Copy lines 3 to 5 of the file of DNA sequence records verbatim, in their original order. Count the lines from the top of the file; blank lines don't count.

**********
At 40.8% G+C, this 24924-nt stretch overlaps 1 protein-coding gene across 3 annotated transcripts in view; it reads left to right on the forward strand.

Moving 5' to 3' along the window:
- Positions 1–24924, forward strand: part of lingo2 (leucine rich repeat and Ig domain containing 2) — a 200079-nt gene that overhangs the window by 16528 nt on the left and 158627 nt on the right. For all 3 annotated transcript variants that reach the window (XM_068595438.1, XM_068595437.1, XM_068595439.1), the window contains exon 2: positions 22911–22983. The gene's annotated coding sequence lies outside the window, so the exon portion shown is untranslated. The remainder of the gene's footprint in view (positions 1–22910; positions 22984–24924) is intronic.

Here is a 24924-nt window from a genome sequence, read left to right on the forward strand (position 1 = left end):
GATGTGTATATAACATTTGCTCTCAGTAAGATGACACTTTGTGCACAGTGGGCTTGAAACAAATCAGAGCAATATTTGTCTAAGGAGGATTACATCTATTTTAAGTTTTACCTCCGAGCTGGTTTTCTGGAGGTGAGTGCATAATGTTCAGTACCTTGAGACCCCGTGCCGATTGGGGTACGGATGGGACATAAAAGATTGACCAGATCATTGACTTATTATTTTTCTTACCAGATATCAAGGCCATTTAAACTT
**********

- Positions 1–24924, forward strand: part of lingo2 (leucine rich repeat and Ig domain containing 2) — a 200079-nt gene that overhangs the window by 16528 nt on the left and 158627 nt on the right. For all 3 annotated transcript variants that reach the window (XM_068595438.1, XM_068595437.1, XM_068595439.1), the window contains exon 2: positions 22911–22983. The gene's annotated coding sequence lies outside the window, so the exon portion shown is untranslated. The remainder of the gene's footprint in view (positions 1–22910; positions 22984–24924) is intronic.

Here is a 24924-nt window from a genome sequence, read left to right on the forward strand (position 1 = left end):
GATGTGTATATAACATTTGCTCTCAGTAAGATGACACTTTGTGCACAGTGGGCTTGAAACAAATCAGAGCAATATTTGTCTAAGGAGGATTACATCTATTTTAAGTTTTACCTCCGAGCTGGTTTTCTGGAGGTGAGTGCATAATGTTCAGTACCTTGAGACCCCGTGCCGATTGGGGTACGGATGGGACATAAAAGATTGACCAGATCATTGACTTATTATTTTTCTTACCAGATATCAAGGCCATTTAAACTT